According to some folks I am.

Never mind that I support opening immigration restrictions to allow more unskilled workers to immigrate legally. Never mind that I support revamping the immigration system so that it doesn't take years to bring a foreign born spouse into the country. Never mind that my reasons for supporting strong borders have nothing to do with the race of the people on the other side, and everything to do with the idea that a nation has not just the right but the duty to secure its borders.

David Neiwert at Orcinus wrote a series of articles on his blog detailing exactly how and why those folks who feel that securing our borders is a good thing are actually racists in disguise. He opens his piece with a throwaway line that not all Minutemen are racists, then spends thousands of words describing how they really are racists after all. His research is meticulous and thorough. There is no doubt that there are racists involved in the Minuteman project.

But does that mean that all Minutemen are racist, or that all folks who believe in securing our borders are racists?

Time for Logic 101.

Everybody who took math in high school remembers this one:

If A=B and B=C, then A=C.

Put in words, if A and B are the same, and B and C are the same, then A is the same as C. For example, If Mark is 13, and 13 year olds are adolescents, then Mark is an adolescent.

Pretty simple stuff.

Now,consider this construction. If Mark is 13, and some 13 year olds are fat, then Mark is fat.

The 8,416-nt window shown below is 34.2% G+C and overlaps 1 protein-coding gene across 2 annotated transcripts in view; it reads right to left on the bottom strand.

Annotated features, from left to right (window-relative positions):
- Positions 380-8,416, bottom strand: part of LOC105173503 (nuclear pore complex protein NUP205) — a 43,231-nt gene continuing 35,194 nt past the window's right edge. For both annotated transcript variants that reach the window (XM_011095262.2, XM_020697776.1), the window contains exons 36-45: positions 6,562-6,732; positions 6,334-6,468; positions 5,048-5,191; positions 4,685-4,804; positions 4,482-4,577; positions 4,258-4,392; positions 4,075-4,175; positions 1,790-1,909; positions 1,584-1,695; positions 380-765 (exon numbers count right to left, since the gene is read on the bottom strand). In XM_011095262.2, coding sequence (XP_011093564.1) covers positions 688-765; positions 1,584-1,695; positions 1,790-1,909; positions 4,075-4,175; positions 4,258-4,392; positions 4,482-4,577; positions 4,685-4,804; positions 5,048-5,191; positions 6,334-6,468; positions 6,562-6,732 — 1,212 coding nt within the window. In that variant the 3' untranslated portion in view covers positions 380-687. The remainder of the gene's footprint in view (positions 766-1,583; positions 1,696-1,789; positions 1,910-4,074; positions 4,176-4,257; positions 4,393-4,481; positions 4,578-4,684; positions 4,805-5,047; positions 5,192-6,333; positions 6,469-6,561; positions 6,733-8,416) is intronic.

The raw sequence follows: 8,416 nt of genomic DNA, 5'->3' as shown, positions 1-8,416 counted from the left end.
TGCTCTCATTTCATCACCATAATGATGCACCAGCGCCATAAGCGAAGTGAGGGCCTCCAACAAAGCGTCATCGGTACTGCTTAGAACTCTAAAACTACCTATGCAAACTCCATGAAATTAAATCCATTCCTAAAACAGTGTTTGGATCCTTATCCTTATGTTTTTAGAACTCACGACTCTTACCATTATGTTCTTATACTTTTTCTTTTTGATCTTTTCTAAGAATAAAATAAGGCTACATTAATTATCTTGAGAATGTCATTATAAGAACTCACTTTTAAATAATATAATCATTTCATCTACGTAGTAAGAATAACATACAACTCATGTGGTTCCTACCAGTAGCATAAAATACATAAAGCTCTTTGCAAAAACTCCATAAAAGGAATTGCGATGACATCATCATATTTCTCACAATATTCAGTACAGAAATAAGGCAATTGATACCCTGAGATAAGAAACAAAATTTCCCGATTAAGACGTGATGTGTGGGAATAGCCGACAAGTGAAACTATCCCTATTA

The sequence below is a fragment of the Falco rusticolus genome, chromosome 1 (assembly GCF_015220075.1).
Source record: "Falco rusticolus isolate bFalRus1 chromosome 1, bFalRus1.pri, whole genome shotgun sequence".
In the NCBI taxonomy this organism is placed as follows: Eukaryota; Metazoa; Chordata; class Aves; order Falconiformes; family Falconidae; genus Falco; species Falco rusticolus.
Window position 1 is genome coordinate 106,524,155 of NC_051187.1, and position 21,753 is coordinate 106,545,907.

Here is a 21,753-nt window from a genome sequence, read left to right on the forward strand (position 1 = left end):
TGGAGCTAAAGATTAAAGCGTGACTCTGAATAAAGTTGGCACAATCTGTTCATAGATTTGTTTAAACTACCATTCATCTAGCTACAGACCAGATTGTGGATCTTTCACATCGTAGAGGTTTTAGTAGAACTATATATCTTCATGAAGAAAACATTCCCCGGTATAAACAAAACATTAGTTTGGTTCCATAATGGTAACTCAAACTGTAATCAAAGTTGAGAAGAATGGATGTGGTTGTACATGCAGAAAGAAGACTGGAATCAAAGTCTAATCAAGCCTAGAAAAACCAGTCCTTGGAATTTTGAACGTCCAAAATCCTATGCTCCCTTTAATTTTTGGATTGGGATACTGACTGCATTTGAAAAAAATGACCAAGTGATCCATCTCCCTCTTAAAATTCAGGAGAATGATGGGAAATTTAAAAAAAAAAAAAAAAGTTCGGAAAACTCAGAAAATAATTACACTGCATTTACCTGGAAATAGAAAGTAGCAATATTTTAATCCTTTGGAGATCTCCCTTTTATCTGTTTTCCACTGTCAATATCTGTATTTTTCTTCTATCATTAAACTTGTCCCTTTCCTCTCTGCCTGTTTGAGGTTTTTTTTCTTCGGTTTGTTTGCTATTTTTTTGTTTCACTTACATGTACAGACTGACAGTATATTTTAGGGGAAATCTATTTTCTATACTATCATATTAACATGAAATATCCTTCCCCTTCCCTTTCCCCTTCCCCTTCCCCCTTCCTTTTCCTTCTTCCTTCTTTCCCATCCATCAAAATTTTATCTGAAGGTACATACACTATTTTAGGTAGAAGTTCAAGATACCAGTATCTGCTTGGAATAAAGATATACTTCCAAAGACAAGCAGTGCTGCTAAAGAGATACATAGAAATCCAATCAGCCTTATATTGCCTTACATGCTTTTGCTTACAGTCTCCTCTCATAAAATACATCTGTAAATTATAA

Hmmm. That doesn't work as well, does it? So what's the difference?

The difference is the key word "some." We added a qualifier to the second term, so we can no longer equate the first with the third without using the same qualifier. We've moved from basic math into set theory. Now we have to say this:

If A is a member of Set B, and Set B is contained by Set C, then A is a member of Set C. This is a true statement. Our second example would become this: If A is a member of Set B and Set C contains some members of Set B, then A is a member of Set C. As before, we see that this statement is false. Going back to Mark, we can't say he was fat because according to our statements, not all 13 year olds are fat. Our conclusion is not born out be the facts.

Which brings us back to David Neiwert. Despite all his meticulous research into the sordid underbelly of the Minutemen and his excellent command of all the facts, his argument fails because its underlying logic is flawed. His argument boils down to this: If you support the Minutemen, and some Minutemen are racist, then you are supporting racism. Or if you take his opening disclaimer seriously, then replace racist with extremist, i.e. If you support the Minutemen, and some Minutemen are extremists, then you are supporting extremism.